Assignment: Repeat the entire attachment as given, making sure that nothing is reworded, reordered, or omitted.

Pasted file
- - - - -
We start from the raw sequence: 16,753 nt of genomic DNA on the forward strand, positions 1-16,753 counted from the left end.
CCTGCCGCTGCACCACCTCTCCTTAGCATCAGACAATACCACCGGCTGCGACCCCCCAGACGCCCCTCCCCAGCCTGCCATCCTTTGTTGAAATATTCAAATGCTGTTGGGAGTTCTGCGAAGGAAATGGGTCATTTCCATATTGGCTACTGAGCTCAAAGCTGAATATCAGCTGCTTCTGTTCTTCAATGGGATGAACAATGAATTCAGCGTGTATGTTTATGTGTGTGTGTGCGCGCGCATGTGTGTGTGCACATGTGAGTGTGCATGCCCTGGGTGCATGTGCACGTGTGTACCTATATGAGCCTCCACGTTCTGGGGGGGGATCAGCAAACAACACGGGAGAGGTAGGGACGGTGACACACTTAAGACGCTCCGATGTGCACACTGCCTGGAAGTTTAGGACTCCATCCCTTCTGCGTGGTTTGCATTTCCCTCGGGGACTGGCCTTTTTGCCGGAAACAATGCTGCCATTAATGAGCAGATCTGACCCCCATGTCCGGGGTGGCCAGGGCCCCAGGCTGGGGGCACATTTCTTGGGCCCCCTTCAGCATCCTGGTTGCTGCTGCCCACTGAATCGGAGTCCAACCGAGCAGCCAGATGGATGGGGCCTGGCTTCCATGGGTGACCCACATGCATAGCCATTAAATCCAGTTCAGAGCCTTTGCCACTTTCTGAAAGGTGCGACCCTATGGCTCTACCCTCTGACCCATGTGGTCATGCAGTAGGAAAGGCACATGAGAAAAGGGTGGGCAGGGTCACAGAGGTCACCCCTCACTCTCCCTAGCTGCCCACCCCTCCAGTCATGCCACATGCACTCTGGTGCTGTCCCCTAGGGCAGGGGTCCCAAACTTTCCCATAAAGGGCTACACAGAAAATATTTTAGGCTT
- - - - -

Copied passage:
We start from the raw sequence: 16,753 nt of genomic DNA on the forward strand, positions 1-16,753 counted from the left end.
CCTGCCGCTGCACCACCTCTCCTTAGCATCAGACAATACCACCGGCTGCGACCCCCCAGACGCCCCTCCCCAGCCTGCCATCCTTTGTTGAAATATTCAAATGCTGTTGGGAGTTCTGCGAAGGAAATGGGTCATTTCCATATTGGCTACTGAGCTCAAAGCTGAATATCAGCTGCTTCTGTTCTTCAATGGGATGAACAATGAATTCAGCGTGTATGTTTATGTGTGTGTGTGCGCGCGCATGTGTGTGTGCACATGTGAGTGTGCATGCCCTGGGTGCATGTGCACGTGTGTACCTATATGAGCCTCCACGTTCTGGGGGGGGATCAGCAAACAACACGGGAGAGGTAGGGACGGTGACACACTTAAGACGCTCCGATGTGCACACTGCCTGGAAGTTTAGGACTCCATCCCTTCTGCGTGGTTTGCATTTCCCTCGGGGACTGGCCTTTTTGCCGGAAACAATGCTGCCATTAATGAGCAGATCTGACCCCCATGTCCGGGGTGGCCAGGGCCCCAGGCTGGGGGCACATTTCTTGGGCCCCCTTCAGCATCCTGGTTGCTGCTGCCCACTGAATCGGAGTCCAACCGAGCAGCCAGATGGATGGGGCCTGGCTTCCATGGGTGACCCACATGCATAGCCATTAAATCCAGTTCAGAGCCTTTGCCACTTTCTGAAAGGTGCGACCCTATGGCTCTACCCTCTGACCCATGTGGTCATGCAGTAGGAAAGGCACATGAGAAAAGGGTGGGCAGGGTCACAGAGGTCACCCCTCACTCTCCCTAGCTGCCCACCCCTCCAGTCATGCCACATGCACTCTGGTGCTGTCCCCTAGGGCAGGGGTCCCAAACTTTCCCATAAAGGGCTACACAGAAAATATTTTAGGCTT